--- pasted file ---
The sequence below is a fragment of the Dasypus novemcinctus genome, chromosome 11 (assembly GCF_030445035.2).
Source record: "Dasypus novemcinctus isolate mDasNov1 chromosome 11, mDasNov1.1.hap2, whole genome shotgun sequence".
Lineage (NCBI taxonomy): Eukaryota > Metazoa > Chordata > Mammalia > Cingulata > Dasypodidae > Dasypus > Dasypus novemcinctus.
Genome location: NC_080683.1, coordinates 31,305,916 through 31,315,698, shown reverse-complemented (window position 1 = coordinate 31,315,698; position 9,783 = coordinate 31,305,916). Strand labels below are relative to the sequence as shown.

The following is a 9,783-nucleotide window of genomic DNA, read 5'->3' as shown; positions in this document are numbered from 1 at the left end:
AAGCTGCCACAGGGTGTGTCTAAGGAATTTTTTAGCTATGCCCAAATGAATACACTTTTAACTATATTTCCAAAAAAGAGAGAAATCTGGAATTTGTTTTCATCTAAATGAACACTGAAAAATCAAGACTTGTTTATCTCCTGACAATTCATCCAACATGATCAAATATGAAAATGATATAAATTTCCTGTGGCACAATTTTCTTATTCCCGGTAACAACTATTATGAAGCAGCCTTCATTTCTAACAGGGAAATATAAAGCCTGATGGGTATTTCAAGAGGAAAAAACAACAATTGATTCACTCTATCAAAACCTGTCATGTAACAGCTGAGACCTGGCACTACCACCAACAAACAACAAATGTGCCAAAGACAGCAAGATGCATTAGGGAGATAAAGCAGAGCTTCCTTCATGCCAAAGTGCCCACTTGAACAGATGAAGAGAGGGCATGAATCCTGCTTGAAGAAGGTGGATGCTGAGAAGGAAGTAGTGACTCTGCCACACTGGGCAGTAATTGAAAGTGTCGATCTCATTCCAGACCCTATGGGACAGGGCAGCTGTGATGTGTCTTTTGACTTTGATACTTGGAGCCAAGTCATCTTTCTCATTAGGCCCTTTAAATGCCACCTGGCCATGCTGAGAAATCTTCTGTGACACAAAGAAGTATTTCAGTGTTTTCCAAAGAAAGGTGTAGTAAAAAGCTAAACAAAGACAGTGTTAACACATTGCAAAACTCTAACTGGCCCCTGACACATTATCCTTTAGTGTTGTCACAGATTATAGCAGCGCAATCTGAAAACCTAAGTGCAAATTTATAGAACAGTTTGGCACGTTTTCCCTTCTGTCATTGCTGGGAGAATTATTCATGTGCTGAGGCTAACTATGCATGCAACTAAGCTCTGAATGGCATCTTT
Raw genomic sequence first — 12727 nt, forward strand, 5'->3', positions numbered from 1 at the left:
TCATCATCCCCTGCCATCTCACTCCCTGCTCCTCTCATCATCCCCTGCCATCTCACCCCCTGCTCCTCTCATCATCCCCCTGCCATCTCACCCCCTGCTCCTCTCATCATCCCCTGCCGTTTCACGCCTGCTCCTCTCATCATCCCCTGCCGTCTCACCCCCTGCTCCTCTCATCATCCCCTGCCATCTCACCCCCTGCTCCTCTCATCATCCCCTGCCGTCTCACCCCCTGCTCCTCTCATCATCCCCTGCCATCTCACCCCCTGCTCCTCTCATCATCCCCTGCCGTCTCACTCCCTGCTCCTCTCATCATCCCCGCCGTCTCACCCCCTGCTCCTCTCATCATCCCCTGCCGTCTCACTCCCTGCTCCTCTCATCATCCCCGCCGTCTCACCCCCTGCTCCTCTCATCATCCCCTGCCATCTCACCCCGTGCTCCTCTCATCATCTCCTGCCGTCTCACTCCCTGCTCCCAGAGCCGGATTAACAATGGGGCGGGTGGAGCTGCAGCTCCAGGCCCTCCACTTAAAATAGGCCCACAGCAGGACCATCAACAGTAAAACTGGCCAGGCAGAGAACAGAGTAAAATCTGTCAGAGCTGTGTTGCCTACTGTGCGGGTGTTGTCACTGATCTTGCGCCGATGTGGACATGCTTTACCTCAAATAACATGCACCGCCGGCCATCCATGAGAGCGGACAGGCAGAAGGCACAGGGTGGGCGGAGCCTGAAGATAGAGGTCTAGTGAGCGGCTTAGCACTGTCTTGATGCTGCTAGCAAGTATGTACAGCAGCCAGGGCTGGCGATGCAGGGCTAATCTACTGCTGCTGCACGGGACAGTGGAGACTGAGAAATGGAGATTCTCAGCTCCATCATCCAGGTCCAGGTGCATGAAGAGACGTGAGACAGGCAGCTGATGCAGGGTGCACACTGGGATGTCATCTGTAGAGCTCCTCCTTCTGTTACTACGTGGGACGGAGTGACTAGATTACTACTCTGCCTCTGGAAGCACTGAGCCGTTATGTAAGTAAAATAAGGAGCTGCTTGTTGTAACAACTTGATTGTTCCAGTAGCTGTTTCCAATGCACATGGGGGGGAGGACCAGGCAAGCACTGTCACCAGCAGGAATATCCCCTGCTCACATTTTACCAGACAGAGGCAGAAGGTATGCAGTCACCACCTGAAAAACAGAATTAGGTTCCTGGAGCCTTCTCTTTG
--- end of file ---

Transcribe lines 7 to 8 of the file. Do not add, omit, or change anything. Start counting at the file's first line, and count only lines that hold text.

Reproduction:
Raw genomic sequence first — 12727 nt, forward strand, 5'->3', positions numbered from 1 at the left:
TCATCATCCCCTGCCATCTCACTCCCTGCTCCTCTCATCATCCCCTGCCATCTCACCCCCTGCTCCTCTCATCATCCCCCTGCCATCTCACCCCCTGCTCCTCTCATCATCCCCTGCCGTTTCACGCCTGCTCCTCTCATCATCCCCTGCCGTCTCACCCCCTGCTCCTCTCATCATCCCCTGCCATCTCACCCCCTGCTCCTCTCATCATCCCCTGCCGTCTCACCCCCTGCTCCTCTCATCATCCCCTGCCATCTCACCCCCTGCTCCTCTCATCATCCCCTGCCGTCTCACTCCCTGCTCCTCTCATCATCCCCGCCGTCTCACCCCCTGCTCCTCTCATCATCCCCTGCCGTCTCACTCCCTGCTCCTCTCATCATCCCCGCCGTCTCACCCCCTGCTCCTCTCATCATCCCCTGCCATCTCACCCCGTGCTCCTCTCATCATCTCCTGCCGTCTCACTCCCTGCTCCCAGAGCCGGATTAACAATGGGGCGGGTGGAGCTGCAGCTCCAGGCCCTCCACTTAAAATAGGCCCACAGCAGGACCATCAACAGTAAAACTGGCCAGGCAGAGAACAGAGTAAAATCTGTCAGAGCTGTGTTGCCTACTGTGCGGGTGTTGTCACTGATCTTGCGCCGATGTGGACATGCTTTACCTCAAATAACATGCACCGCCGGCCATCCATGAGAGCGGACAGGCAGAAGGCACAGGGTGGGCGGAGCCTGAAGATAGAGGTCTAGTGAGCGGCTTAGCACTGTCTTGATGCTGCTAGCAAGTATGTACAGCAGCCAGGGCTGGCGATGCAGGGCTAATCTACTGCTGCTGCACGGGACAGTGGAGACTGAGAAATGGAGATTCTCAGCTCCATCATCCAGGTCCAGGTGCATGAAGAGACGTGAGACAGGCAGCTGATGCAGGGTGCACACTGGGATGTCATCTGTAGAGCTCCTCCTTCTGTTACTACGTGGGACGGAGTGACTAGATTACTACTCTGCCTCTGGAAGCACTGAGCCGTTATGTAAGTAAAATAAGGAGCTGCTTGTTGTAACAACTTGATTGTTCCAGTAGCTGTTTCCAATGCACATGGGGGGGAGGACCAGGCAAGCACTGTCACCAGCAGGAATATCCCCTGCTCACATTTTACCAGACAGAGGCAGAAGGTATGCAGTCACCACCTGAAAAACAGAATTAGGTTCCTGGAGCCTTCTCTTTG